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An evaluation of Cash Smart Credit Savvy

Project Director: Jan Gilbertson
Project Duration: 2016-2017

The Church Urban Fund's Cash Smart Credit Savvy project seeks to improve financial capability by offering introductory training around basic budgeting skills and through utilizing existing community links and networks to encourage participation. The use of a cascading model is designed to encourage participants to share knowledge with others and spread important financial capability messages.


Reaching the hardest to reach and highly vulnerable in energy advice and support

Project Director: Aimee Ambrose
Project Duration: 2016-2018

This project will be led by SHU in partnership with Citizens Advice and working with Eon and British Gas as the lead industry partners. It will directly involve (via a Steering Group) 25 representatives from the advice, energy, policy and academic sectors who have never previously been brought together under one initiative. It will also directly engage 40 citizens and potential beneficiaries of the project via two Citizens' Panels.

The UK government is currently carrying out a major overhaul of fuel poverty and energy efficiency policy which is having a profound impact on the advice and energy sectors. Both sectors are expected to be at the forefront of efforts to address fuel poverty and to work together- something they have never done before.

From 2018 onwards, energy companies will be obliged to deliver energy efficiency measures to fuel poor households exclusively. However, the sector has limited experience of identifying, reaching and engaging those most in need of these interventions. There is very little existing knowledge or good practice for either sector to draw on in preparing for the challenges ahead (Ambrose et al, 2016). Acquiring new knowledge on how to successfully engage society's most vulnerable households in energy initiatives will be vital if both sectors are to work together to exploit forthcoming opportunities to engage face to face with every vulnerable and hard to reach household through the smart meter roll-out programme.

The generation of new knowledge, an agreed set of good practice principles and policy recommendations through this project will support the advice and energy sectors and policy makers to meet the challenges ahead. The project will involve an evidence review and primary research with stakeholders and citizens that will yield new insights into what works best for whom and under what circumstances with respect to engaging the most vulnerable and hard to reach.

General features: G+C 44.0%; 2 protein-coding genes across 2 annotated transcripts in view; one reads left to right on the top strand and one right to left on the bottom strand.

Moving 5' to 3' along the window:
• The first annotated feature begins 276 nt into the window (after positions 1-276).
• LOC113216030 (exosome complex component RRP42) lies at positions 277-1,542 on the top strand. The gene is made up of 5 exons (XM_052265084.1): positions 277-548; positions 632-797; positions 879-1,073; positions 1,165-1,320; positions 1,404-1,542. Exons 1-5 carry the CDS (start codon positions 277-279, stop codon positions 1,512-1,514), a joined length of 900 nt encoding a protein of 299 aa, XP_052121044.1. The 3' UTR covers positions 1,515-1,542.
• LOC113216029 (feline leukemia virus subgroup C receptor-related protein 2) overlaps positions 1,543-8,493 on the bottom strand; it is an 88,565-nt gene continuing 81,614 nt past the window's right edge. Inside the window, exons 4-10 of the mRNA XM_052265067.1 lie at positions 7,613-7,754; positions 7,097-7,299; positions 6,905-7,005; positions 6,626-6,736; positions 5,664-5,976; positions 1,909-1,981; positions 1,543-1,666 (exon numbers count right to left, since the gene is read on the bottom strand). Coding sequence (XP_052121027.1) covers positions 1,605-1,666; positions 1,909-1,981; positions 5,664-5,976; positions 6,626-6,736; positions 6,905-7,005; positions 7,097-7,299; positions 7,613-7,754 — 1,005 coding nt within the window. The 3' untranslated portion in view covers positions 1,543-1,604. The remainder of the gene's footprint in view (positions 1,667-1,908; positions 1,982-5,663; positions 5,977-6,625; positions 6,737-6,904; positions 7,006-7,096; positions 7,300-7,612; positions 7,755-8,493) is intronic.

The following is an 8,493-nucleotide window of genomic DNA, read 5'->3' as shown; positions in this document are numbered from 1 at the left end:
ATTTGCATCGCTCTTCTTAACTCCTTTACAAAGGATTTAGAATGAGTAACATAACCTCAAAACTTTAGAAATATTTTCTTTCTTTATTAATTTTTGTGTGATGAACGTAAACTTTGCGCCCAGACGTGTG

A service evaluation of Age UK's person centred discharge model

Project Director: Jan Gilbertson
Project Duration: 2017

Age UK is seeking to evaluate its Personalised Integrated Care Programme. This is a flagship programme and is cited as one of Age UK’s key strategic ambitions. This evaluation is concerned with a particular aspect of the Personalise Integrated Care Programme, the Age UK's pathfinder programme for person centred discharge, which supports older people at risk of extended length of stay in hospital. Two approaches to delivery have been developed and the purpose of the evaluation is to test out both approaches. The focus of the evaluation will be to to understand the level to which Age UK have achieved two intended outcomes:  

  • Improved quality of life for older people
  • Improved experience of health and social care for older people and staff.

The evaluation will provide evidence on which approach to delivery results in the best outcomes for older people.  Given the current demands on the health and social care system, evidence which demonstrates whether or not integrated services (such as the Age UK pathfinder project) can reduce or delay hospital admissions and improve outcomes for clients and staff teams is of paramount importance.


Sheffield City Region Talent Match Partnership: New Arrivals Pilot Project (NAPP)

Project Director: Nadia Bashir
Project Duration: 2017-2018

CRESR is evaluating Sheffield Futures’ Big Lottery Funded 'New Arrivals Pilot Project' (NAPP), which targets 18-24 year old Roma young people living in Sheffield. The pilot seeks to provide a bespoke engagement and preparation/assessment service to facilitate the integration of the Roma young people into the Talent Match (employment) programme.


Sanctions, Support and Behaviour Change: Understanding the Role and Impact of Welfare Conditionality

Project Director: Professor Peter Dwyer (University of York) and Professor Del Roy Fletcher (Sheffield Hallam University)
Project Duration: 2013-2017

The use of conditional welfare arrangements that combine elements of sanction and support in order to influence the behaviour of welfare recipients has become an established component of welfare, housing, criminal justice and immigration policies. CRESR at Sheffield Hallam University, in collaboration with Glasgow, Heriot-Watt, Sheffield and York universities, has been awarded an ESRC large grant to conduct a major study on the efficacy and ethicality of conditional welfare policies. This five year project creates a collaborative, international and interdisciplinary focal point for social science research on welfare conditionality by establishing an original and comprehensive evidence base across a range of social policy fields and diverse groups of welfare service users.


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